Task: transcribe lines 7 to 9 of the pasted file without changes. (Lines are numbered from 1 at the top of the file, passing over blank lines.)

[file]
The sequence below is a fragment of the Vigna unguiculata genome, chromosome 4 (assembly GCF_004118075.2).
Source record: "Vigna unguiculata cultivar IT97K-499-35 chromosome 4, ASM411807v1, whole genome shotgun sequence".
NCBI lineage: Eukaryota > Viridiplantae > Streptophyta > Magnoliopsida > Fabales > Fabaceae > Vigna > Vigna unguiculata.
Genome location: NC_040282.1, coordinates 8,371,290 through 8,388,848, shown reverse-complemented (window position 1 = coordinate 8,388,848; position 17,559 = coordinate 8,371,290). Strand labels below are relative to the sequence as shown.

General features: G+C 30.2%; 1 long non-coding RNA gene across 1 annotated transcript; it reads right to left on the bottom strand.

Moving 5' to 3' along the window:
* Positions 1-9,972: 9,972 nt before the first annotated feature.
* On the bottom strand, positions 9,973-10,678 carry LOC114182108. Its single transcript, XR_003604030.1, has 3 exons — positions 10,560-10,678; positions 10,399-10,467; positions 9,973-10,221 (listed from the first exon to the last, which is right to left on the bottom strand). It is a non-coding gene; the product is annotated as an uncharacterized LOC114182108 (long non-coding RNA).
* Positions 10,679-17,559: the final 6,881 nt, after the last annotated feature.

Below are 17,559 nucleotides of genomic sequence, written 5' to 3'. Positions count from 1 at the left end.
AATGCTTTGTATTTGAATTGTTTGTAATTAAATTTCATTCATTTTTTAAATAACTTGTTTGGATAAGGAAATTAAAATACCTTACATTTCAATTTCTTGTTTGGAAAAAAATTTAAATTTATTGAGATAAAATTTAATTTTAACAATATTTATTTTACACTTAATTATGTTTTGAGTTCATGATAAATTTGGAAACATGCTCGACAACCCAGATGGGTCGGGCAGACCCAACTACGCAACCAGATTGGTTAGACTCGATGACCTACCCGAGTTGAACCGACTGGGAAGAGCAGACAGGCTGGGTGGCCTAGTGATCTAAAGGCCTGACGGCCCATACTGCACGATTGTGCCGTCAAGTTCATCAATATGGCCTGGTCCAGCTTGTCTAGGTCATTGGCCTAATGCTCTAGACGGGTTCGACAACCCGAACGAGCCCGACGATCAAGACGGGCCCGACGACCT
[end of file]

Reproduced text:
* Positions 1-9,972: 9,972 nt before the first annotated feature.
* On the bottom strand, positions 9,973-10,678 carry LOC114182108. Its single transcript, XR_003604030.1, has 3 exons — positions 10,560-10,678; positions 10,399-10,467; positions 9,973-10,221 (listed from the first exon to the last, which is right to left on the bottom strand). It is a non-coding gene; the product is annotated as an uncharacterized LOC114182108 (long non-coding RNA).
* Positions 10,679-17,559: the final 6,881 nt, after the last annotated feature.